Every time the UPS delivery driver makes a stop at our porch, he is greeted at the gate by a drooling small yellow horse. I would call him a dog, but I know my 16-month-old son could put a saddle on its back without any trouble. Duke, my trusted yellow lab, is a great candidate, high in the running for mascot to represent the gloriously upsetting chronological period we humans refer to as 2020.
Duke is a loving dog and loyal as the day is long, but I believe he was near the end of the line when God was handing out brains. In 2019, we arrived home late from an evening with my parents. At the time, we lived over near Mitchell. Our pup, excited we were home, ran out to greet us and ended up under the tires of my pickup. Fearing I had killed him, we called the vet and raced towards John Day. After an X-ray, he had a couple of broken bones in one leg and a broken pelvis. Costly as it was for the surgery, downtime and recovery, we were glad he was going to be OK.
Eventually, as he grew, I started to take him to work with me. Part of my duties at the time consisted of lots of tractor driving. Duke eagerly came along, chasing butterflies and birds as I drove along. Sometimes he would get so fixated on a squirrel mound that he would lose track of the big noisy diesel rig roaring in his immediate direction. Several times I’ve had to swerve the tractor in a last ditch near miss to save his blissfully ignorant keister.
I never planned to train him for bird hunting, mostly because I found out early that he is scared to death of gunshots. I had read somewhere guys were teaching their pooches to retrieve shed antlers. That sounded promising, but old Duke never got the knack of bringing them back, nor more importantly turning loose of them to me. Try as I might, he just wouldn’t do it. Goofy giant that he is, he likes to sit on my lap in my recliner. I’m sure collectively we exceed the weight limitations of the poor chair by the weight of at least one adult male.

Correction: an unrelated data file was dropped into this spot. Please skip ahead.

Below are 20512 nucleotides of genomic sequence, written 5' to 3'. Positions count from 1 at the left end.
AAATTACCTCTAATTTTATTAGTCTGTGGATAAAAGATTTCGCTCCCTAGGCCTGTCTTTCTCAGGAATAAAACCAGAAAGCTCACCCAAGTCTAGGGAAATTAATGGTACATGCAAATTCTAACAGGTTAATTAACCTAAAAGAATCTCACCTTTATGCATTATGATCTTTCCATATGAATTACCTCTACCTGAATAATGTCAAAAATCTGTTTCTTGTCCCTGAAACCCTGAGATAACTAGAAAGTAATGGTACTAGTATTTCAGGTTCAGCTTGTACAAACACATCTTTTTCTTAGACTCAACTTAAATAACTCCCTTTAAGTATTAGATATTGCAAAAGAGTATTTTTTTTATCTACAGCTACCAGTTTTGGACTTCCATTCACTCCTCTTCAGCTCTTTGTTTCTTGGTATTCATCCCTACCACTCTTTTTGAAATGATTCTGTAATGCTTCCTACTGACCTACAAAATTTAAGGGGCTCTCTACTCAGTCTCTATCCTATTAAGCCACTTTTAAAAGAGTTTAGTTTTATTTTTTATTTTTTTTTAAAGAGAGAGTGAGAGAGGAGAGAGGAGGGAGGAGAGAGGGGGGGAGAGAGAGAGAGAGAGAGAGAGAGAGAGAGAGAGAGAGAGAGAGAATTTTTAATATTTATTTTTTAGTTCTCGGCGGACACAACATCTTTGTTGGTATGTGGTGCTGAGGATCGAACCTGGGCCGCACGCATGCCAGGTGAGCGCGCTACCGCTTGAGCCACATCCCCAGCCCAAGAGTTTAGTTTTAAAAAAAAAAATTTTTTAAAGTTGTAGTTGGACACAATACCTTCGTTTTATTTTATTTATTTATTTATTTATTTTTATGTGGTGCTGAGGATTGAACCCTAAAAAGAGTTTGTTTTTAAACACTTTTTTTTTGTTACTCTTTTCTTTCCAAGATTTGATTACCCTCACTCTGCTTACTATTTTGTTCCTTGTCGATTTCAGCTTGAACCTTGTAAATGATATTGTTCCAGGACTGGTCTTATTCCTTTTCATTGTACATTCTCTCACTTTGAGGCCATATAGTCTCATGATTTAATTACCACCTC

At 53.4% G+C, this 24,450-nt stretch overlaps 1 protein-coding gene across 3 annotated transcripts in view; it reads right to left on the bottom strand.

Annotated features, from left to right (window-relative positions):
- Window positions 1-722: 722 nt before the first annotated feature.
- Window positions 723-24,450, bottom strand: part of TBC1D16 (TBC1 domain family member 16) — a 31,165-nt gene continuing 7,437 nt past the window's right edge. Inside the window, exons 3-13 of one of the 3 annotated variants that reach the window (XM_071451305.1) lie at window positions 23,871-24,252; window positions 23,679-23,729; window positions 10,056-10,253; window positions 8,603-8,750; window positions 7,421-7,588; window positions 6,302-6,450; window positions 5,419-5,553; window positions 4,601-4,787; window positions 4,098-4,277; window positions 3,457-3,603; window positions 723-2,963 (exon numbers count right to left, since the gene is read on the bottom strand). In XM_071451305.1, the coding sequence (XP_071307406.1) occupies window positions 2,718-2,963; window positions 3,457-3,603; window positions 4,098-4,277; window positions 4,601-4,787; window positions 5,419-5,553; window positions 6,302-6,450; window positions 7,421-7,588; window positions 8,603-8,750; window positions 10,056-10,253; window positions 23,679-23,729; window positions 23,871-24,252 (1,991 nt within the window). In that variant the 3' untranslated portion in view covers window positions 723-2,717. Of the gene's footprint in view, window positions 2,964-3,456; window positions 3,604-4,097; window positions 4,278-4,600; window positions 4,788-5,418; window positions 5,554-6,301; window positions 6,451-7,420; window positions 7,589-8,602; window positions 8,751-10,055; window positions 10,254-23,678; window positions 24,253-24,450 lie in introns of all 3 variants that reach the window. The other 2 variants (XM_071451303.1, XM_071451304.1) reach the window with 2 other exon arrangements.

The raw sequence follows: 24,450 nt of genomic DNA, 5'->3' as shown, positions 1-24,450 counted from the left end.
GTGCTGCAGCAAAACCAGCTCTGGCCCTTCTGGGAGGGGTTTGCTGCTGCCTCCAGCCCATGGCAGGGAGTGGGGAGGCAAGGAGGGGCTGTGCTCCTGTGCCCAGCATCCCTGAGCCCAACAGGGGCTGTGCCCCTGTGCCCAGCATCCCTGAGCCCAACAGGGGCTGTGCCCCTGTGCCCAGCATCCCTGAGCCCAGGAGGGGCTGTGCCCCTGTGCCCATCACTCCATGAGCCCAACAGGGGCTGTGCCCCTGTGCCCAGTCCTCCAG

A couple of weeks ago while clearing fence at work I decided to fall a dead pine snag that curled precariously over the barbed wire. If I didn’t fall it then, eventually it would rot and break and smash a section of fence with it. Duke, though not super wary of things that will kill him, had gleefully played as I worked clearing fence lines off and on for weeks. As I finished the preferred Humboldt undercut, Duke sat a few safe feet behind and uphill of me. Sometime between then and when I finished the back cut, he had trotted off looking for who knows what and wandered directly into the path of the rapidly descending snag. I saw it happen, and when the tree landed right across his lower back and appeared to smash him to the ground with all of its weight, I turned away, hearing his yelp of pain.
I was mad, upset, hurt and scared all at once. My poor dog who had been through so much would now seemingly meet his demise for literally being in the wrong place at the wrong time. As we felt his legs and spine, we could miraculously feel nothing broken. We saw no wounds or blood. He could walk and, although was quite understandably under duress, appeared to be OK. I couldn’t believe it. I just knew that tree had smashed him, and I would then have to put him down.
Another quick trip to the vet after making a phone call was eerily reminiscent of the last time. However, by the grace of a higher power which apparently also watches over my dog, he had no broken bones and no internal bleeding. The vet told me plainly that, although he needed medication and convalescence, his logging days were over and that we should buy a lottery ticket. In spite of all the pain and loss we have experienced in 2020, it looks like at least we didn’t lose Duke. He is one lucky dog.
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